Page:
Lists

This item is not listed on Wikipedia, on a reading list or among the top items on IDEAS.

Statistics

Access and download statistics

Corrections

When requesting a correction, please mention this item's handle: RePEc:wly:jpamgt:v:22:y:2003:i:3:p:443-465. See general information about how to correct material in RePEc.

For technical questions regarding this item, or to correct its authors, title, abstract, bibliographic or download information, contact: (Wiley-Blackwell Digital Licensing) or (Christopher F. Baum).

If you have authored this item and are not yet registered with RePEc, we encourage you to do it here. This allows to link your profile to this item. It also allows you to accept potential citations to this item that we are uncertain about.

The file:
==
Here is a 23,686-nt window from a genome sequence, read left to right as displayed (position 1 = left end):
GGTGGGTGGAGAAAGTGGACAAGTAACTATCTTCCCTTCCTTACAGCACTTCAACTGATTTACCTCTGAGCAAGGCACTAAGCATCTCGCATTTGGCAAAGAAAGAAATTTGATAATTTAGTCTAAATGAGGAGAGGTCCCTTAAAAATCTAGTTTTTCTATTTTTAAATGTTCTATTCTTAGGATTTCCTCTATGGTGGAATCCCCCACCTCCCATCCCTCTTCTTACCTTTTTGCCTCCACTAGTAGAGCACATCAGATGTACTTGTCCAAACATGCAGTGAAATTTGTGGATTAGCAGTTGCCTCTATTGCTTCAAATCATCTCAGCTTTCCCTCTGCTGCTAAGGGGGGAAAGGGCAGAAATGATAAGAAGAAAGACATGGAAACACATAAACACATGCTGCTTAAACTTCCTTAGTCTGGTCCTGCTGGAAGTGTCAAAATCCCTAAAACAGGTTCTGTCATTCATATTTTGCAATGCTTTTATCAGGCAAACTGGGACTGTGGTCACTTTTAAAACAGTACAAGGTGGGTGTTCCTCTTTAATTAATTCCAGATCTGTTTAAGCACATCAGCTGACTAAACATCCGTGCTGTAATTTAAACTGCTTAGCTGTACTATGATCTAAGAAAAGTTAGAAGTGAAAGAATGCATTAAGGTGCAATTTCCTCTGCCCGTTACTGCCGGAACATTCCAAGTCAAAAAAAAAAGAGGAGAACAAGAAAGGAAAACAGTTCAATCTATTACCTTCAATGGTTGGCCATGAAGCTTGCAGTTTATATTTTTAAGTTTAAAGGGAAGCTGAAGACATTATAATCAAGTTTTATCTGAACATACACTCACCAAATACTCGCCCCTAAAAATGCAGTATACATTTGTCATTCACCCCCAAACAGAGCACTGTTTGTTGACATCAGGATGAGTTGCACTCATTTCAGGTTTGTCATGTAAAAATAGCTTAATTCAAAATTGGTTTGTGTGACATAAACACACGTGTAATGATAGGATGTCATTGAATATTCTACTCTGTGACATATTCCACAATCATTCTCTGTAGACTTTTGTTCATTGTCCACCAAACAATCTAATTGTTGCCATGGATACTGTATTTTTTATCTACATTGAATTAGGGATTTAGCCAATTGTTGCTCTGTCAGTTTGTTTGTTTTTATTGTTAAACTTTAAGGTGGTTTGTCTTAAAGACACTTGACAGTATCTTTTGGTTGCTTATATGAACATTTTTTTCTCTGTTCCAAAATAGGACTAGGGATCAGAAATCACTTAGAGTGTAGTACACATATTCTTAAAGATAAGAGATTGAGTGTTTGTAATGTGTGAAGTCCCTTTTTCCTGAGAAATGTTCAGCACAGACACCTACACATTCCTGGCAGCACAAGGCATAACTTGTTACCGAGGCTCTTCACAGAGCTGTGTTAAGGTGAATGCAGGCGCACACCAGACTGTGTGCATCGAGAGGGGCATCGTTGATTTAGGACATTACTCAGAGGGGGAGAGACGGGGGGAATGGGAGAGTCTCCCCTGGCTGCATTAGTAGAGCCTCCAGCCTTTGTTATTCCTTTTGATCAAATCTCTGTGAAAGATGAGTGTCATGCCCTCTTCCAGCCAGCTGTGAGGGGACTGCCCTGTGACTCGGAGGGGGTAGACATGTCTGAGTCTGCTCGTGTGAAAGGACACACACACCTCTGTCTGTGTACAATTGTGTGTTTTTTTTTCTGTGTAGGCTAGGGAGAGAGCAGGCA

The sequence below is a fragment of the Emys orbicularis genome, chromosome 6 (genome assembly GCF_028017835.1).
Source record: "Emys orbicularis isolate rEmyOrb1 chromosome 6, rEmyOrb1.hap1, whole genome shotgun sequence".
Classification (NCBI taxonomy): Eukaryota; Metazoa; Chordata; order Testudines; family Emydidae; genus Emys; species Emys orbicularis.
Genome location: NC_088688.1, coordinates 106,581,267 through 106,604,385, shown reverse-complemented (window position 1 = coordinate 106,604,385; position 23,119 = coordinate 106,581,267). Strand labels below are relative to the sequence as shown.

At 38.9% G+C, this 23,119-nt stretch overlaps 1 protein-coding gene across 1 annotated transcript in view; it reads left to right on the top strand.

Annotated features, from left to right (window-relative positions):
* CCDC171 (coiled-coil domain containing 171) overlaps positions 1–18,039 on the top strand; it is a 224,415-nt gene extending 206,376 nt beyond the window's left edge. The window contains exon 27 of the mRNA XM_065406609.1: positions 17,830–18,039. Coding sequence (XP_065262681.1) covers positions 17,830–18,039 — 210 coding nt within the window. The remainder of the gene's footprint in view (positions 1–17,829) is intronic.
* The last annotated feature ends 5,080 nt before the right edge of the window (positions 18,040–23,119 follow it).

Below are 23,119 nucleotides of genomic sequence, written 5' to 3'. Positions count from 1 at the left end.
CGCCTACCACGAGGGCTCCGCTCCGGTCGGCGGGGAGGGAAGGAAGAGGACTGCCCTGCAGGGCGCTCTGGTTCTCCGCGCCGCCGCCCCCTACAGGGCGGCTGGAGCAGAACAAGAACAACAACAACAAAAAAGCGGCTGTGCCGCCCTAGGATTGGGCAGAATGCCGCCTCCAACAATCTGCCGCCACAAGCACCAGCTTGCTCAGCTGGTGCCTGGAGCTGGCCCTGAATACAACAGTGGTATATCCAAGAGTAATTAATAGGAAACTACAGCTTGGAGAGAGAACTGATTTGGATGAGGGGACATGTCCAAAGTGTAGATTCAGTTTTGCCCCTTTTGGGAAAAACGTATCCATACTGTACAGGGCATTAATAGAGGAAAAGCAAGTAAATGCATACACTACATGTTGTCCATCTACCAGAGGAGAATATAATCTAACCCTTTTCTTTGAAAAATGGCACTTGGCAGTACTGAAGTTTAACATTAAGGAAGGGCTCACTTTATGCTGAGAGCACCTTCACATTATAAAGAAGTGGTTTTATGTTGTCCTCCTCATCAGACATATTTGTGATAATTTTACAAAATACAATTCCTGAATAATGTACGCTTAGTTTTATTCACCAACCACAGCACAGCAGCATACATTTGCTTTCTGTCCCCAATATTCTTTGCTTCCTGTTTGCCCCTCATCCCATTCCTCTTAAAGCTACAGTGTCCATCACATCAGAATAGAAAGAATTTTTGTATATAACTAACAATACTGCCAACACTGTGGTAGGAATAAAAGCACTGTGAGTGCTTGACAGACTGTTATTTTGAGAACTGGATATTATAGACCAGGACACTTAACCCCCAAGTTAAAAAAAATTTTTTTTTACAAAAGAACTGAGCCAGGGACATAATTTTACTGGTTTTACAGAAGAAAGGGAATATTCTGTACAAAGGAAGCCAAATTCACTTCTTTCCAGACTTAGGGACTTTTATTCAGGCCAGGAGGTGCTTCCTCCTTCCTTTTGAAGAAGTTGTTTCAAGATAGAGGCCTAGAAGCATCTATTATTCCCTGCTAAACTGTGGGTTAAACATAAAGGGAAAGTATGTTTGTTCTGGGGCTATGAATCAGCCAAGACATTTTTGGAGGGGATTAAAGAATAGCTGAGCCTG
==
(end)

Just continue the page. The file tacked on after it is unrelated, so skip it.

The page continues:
If references are entirely missing, you can add them using this form.

If the full references list an item that is present in RePEc, but the system did not link to it, you can help with this form.

If you know of missing items citing this one, you can help us creating those links by adding the relevant references in the same way as above, for each refering item. If you are a registered author of this item, you may also want to check the "citations" tab in your profile, as there may be some citations waiting for confirmation.

Please note that corrections may take a couple of weeks to filter through the various RePEc services.